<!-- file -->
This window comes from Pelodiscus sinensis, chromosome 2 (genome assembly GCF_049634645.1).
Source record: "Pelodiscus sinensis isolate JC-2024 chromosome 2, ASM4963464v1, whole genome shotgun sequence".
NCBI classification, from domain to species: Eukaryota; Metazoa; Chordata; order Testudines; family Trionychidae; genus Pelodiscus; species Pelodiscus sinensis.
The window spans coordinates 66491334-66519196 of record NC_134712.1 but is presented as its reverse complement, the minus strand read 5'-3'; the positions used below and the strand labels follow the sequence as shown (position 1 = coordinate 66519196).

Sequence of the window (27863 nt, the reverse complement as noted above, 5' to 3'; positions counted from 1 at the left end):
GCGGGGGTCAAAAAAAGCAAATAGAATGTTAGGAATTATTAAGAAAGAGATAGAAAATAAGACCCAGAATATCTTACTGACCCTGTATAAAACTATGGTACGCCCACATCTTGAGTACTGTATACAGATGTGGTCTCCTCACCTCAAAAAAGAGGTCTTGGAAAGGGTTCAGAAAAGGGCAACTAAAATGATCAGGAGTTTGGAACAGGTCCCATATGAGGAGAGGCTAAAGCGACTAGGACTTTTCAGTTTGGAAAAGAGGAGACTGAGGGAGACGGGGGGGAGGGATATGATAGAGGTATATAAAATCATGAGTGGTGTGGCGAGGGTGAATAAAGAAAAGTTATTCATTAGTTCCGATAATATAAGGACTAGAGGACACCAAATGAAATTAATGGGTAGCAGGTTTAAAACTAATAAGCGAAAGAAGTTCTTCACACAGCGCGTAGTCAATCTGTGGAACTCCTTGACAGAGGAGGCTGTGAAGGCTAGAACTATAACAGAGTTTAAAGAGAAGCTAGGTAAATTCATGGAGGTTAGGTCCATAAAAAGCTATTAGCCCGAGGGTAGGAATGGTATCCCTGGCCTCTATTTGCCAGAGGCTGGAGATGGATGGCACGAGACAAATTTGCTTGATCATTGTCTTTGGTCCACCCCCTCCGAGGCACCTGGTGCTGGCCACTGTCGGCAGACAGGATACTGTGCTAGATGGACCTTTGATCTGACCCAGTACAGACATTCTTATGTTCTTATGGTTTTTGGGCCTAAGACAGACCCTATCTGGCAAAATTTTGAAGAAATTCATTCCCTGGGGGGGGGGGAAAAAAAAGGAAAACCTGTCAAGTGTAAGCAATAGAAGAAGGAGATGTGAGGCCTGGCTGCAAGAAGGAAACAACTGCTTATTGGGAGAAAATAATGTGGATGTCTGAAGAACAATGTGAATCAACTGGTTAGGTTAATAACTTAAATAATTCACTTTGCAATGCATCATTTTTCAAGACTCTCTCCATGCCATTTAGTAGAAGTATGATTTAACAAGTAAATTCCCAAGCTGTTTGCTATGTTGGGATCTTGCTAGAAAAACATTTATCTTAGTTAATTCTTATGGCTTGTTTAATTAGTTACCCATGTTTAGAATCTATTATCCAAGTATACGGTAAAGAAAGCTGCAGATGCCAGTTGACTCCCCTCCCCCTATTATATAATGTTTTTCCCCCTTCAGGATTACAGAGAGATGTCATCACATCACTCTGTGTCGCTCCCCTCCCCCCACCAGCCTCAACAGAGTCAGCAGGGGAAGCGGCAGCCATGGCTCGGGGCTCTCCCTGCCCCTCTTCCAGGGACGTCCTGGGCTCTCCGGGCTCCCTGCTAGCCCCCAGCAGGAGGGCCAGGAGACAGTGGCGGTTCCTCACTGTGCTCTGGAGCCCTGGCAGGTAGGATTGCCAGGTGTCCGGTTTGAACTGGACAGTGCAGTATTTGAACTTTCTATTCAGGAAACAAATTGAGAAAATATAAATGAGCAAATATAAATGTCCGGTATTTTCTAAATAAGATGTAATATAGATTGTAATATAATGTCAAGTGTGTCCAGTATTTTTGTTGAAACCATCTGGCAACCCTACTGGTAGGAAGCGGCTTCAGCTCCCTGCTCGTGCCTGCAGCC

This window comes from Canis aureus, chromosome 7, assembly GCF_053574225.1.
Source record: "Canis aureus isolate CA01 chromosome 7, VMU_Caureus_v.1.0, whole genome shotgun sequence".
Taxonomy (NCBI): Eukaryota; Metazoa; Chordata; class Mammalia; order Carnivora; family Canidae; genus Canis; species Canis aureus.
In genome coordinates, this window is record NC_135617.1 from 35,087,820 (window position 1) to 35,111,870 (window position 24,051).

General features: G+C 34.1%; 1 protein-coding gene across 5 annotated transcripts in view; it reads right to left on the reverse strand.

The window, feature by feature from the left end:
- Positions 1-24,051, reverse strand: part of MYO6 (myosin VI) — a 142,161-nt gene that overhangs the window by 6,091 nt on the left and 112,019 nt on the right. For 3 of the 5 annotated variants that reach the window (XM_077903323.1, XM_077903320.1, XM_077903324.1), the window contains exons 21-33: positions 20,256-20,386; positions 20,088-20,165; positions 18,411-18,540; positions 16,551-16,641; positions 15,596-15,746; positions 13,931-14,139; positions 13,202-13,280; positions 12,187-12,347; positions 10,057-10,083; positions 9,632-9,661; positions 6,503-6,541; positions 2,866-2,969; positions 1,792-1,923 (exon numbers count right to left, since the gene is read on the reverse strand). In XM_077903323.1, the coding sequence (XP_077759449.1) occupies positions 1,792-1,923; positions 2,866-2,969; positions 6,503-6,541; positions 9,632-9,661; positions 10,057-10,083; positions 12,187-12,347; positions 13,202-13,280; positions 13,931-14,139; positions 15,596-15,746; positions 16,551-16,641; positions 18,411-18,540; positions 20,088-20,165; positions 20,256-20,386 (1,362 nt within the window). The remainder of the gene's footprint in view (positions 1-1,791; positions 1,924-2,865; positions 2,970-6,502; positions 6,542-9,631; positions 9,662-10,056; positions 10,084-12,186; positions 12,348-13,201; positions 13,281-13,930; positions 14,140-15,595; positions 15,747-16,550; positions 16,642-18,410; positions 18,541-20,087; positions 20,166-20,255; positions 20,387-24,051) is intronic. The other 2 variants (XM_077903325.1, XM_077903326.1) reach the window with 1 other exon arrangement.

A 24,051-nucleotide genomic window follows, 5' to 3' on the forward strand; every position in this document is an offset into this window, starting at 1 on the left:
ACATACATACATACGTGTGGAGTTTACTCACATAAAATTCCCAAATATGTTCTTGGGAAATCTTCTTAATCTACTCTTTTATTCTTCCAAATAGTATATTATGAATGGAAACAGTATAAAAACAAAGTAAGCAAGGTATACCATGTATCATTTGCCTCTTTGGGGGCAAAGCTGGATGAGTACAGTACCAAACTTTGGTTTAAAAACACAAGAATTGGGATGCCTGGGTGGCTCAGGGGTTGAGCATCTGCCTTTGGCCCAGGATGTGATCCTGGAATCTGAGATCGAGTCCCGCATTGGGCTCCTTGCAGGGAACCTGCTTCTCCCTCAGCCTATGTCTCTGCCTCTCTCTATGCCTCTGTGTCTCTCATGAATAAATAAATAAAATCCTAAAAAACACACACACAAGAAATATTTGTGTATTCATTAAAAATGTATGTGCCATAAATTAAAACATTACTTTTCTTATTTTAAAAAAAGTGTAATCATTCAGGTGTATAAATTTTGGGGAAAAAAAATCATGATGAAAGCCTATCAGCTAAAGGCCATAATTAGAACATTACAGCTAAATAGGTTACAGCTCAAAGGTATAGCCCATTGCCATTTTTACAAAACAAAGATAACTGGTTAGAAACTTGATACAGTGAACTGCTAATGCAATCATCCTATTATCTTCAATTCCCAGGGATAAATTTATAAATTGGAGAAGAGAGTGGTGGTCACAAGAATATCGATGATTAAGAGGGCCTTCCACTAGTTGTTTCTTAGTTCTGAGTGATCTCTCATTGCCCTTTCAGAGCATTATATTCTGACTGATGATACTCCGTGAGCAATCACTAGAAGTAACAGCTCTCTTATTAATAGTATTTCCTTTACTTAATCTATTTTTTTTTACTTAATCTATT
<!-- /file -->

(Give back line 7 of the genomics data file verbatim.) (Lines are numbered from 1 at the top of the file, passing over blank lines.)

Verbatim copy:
This window comes from Canis aureus, chromosome 7, assembly GCF_053574225.1.